The situation for Ms. Fujita was different. The 1943 news article noted earlier from the Gila News-Courier indicated that “Miss Fujita was elected vice president of the freshman class last week.”
During World War II, Mr. Hagiya – like thousands of other Japanese Americans – served our country in the United States military. In his case, he served in the 4th Armored Division of the U S Army in Germany. Paul and Yoshie married the day before he left for Europe in 1945. Over the years, their family grew with three children. One of the children died at the age of 23 years.
Mr. Hagiya earned a Masters of Arts degree at Berkeley Baptist Divinity School and earned a Master of Sacred Theology from Garrett Biblical Institute. As an ordained minister in The United Methodist faith, he served in churches in Berkeley, Los Angeles, and Santa Maria, California; Arvada, Colorado; Hilo, Hawaii; and Seattle, Washington.
One of the congregations where The Rev. Hagiya served as pastor was the Simpson United Methodist Church in Arvada.
On January 28, 1973, the leadership of Southwestern College held a special ceremony at the Simpson United Methodist Church. The Rev. Hagiya, then the pastor of this Church, was presented with an Honorary Doctor of Divinity degree. It was the first time in the history of this College that a degree-conferring ceremony took place outside of Kansas. In many respects, this action was to honor the Pastor for his service to the Church as well as to atone for the error in judgement by Southwestern College leadership when Mr. Hagiya was asked to withdraw from the election ballot in 1943.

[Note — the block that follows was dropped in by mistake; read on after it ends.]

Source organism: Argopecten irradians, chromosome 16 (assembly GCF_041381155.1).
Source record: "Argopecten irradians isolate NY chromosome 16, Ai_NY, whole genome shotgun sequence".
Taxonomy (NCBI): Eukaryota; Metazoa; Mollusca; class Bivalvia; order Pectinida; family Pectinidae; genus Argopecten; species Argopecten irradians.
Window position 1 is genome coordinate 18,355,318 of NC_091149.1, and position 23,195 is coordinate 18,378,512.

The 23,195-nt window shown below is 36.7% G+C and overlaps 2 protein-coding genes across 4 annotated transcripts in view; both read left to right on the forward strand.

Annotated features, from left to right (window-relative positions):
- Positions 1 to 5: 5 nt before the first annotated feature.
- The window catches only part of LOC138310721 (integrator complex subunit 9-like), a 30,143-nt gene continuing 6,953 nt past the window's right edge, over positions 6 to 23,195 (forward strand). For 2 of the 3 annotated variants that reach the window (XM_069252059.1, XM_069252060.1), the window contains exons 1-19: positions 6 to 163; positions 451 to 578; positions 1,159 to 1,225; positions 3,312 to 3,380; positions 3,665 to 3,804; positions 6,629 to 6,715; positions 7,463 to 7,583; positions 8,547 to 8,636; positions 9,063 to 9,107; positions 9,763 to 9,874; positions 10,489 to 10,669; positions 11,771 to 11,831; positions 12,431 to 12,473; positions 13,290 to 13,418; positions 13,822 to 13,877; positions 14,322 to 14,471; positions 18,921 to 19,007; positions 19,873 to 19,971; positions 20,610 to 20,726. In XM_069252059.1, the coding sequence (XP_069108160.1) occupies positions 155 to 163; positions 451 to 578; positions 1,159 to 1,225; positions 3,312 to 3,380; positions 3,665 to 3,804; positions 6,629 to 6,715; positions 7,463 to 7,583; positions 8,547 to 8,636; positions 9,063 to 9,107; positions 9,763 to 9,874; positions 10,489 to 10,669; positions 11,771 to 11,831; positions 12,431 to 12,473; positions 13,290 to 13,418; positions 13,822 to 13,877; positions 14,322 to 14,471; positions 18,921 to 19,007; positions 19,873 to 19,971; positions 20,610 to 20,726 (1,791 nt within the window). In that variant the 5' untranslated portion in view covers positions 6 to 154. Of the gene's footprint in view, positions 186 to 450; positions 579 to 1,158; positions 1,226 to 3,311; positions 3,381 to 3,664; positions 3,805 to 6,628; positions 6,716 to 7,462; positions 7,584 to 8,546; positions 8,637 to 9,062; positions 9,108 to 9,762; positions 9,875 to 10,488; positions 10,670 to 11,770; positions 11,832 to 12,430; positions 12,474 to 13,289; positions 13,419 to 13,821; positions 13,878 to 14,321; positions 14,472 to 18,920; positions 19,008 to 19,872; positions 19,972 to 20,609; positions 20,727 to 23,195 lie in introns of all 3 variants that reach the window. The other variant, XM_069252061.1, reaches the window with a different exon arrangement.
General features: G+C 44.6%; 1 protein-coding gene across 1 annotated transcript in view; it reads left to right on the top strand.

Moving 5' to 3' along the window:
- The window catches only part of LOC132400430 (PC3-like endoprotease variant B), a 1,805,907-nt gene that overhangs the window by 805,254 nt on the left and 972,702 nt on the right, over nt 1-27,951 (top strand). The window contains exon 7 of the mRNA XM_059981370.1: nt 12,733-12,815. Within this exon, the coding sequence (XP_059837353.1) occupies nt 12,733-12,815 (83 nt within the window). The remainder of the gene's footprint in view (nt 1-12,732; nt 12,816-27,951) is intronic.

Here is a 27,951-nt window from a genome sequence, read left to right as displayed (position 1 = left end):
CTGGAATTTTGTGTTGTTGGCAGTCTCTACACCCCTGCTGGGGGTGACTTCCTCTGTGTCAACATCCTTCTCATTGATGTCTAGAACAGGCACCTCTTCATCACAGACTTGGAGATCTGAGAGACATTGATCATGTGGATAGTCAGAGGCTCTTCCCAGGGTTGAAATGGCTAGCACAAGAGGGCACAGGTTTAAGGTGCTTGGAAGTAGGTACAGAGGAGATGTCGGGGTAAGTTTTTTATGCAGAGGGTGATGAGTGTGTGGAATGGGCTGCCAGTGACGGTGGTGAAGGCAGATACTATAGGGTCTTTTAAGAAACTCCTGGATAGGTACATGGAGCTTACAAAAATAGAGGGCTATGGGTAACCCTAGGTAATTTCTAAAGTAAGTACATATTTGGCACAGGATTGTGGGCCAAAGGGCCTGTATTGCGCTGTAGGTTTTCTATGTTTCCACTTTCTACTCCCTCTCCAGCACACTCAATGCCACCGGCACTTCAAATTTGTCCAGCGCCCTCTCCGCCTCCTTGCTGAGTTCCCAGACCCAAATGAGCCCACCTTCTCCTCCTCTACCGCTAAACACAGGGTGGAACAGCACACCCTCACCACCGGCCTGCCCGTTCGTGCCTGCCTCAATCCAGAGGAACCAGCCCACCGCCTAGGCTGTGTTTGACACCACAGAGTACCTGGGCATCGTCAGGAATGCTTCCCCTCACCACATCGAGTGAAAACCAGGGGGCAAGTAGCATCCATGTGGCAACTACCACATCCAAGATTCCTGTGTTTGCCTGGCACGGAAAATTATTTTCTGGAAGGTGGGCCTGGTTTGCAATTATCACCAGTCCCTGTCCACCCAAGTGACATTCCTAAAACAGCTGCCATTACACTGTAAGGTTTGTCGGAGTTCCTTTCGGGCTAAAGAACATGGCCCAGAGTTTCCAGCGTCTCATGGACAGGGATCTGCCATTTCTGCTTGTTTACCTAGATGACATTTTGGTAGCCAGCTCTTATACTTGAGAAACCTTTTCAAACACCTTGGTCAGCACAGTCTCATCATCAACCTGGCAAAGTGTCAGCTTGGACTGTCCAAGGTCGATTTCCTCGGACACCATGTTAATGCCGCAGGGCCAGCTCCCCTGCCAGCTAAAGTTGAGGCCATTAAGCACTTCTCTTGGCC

Other members of Hagiya family have also shown leadership through the years. Grant Hagiya, the Bishop of California-Pacific Conference of The United Methodist Church, is the nephew of Paul Hagiya.
Paul Hagiya died in 1983. Today, Yoshie Hagiya lives in California.
Paul and Yoshie Hagiya with their children, Noel, Jan Elise, and Mark.
(This photograph was provided courtesy of Christ United Methodist Church in Santa Maria, California, circa 1957)
This photograph is a snapshot of life at the Heart Mountain Relocation Center (Heart Mountain Prison) in Wyoming. The caption includes note that “As carloads of personal belongings arrived, at this relocation center they were taken to the central square, sorted alphabetically and distributed to the barracks.” (The photograph was produced by Tom Parker and provided courtesy of the War Relocation Authority through The United States National Archives and Records Administration, September 14, 1942.)
The Nuacht Of The Rocky Mountains is a news column that details life and activities in the area of the Rocky Mountains. (“Nuacht” is “News” in Irish.) Please contact Richard McDonough at firstname.lastname@example.org.
© 2021 Richard McDonough.